Dealing with the maintenance backlog and refreshing the building would cost significantly more than moving to a new smaller HQ.

Is this about fancier offices?

Absolutely not. The reason for moving is to free up development land for jobs. The Council proposes to move to a smaller cheaper to run building.

Why move to the city centre?

Durham city is the administrative centre of county Durham and it is also the most sustainable location in the county.

Situating the new HQ in the city centre will help support the local economy by retaining the spending power of the council employees within Durham City. It will also provide benefits to the staff by working in the city centre with its resources and the transport infrastructure.

Staff are also being relocated to the other town centres thereby supporting these areas as well.

What about traffic/car parking?

All developments on the site will be part of the standard planning process. As with all developments in the county, this will ensure that any required infrastructure, such as roads, provide the capacity needed.

How much will this cost?

 In 2016 Cabinet agreed to a cost envelope of up to £50m for the new HQ subject to the full business case and procurement process. The Council has worked through a detailed and robust business case process to ensure full value for money and the outcome of the procurement process will show the actual cost if Cabinet agree to proceed.

The preferred bid was put forward by Kier Property Developments Limited whose costings to build the new HQ came in considerably less than the cost envelope for the project and of the cost of staying in County Hall.

Where will this be situated?

Four proposals were considered and following a thorough procurement process the 'preferred bid' is on the council's site at the Sands car park, opposite Freeman's Quay leisure centre.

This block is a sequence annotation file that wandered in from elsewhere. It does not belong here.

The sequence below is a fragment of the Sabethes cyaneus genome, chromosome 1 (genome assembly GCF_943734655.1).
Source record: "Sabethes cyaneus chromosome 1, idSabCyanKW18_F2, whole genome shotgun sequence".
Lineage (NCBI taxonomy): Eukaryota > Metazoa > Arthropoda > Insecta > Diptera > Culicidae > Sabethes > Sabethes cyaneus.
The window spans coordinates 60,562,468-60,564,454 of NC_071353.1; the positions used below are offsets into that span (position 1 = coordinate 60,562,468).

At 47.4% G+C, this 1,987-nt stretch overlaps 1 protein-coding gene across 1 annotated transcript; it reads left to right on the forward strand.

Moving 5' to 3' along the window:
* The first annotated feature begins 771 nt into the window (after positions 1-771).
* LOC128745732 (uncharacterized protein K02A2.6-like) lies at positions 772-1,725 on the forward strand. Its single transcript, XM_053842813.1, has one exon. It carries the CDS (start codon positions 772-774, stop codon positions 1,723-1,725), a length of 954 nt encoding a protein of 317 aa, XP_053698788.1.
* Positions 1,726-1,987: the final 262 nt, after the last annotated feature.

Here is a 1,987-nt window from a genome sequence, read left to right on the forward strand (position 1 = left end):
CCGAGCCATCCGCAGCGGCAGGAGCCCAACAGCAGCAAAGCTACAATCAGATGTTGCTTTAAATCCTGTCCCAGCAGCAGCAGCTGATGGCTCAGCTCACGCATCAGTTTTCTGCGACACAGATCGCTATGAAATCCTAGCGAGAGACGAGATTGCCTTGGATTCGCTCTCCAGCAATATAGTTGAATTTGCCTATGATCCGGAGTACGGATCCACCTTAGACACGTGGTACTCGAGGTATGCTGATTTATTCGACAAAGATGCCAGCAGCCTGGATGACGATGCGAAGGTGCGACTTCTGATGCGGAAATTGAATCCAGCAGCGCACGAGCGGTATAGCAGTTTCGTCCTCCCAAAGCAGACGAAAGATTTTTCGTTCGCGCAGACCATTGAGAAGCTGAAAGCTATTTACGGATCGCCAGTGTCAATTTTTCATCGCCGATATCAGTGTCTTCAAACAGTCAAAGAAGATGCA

Separately we have also agreed that the council will re provide the Sands parking spaces and that we will also facilitate additional spaces nearby.



Why are we moving the archive?         

We need to free up Aykley Heads to be developed into a strategic employment site which will attract 6,000 new private sector jobs. This means moving County Hall where the Archives are currently located. The council is unusual in having its Archives in its administrative headquarters.

We need therefore to find a new home for the County's archives.

What is a history centre - what's going to be in it?

The proposal is to bring together the County's written heritage and improve access to historic records and to ask the public what they think should be in the new centre.

This could include documents and objects about the county's regimental, church, railway, mining, official, business and family records.

Why Mount Oswald?

It provides a unique opportunity to create a history centre to bring together a number of services, and at the same time restore a historical listed building.

The venue is easily accessible for the public and could create a bespoke venue to bring together our archives with our other historical records under one roof fulfilling our statutory requirements.

The building could also be used for weddings and other civil ceremonies which in an attractive historic setting would provide the prospect of increased income generation. This setting would offer improved facilities for exhibitions, events, research, educational and volunteering opportunities.

How much will this cost?

The current estimated cost is between £14.8 million and £17.7 million. Running costs for the new venue will not exceed existing running costs for these services.

Where is the money coming from?

We will be applying for a Heritage Lottery Fund and other grants, with the remaining funding coming from the Council.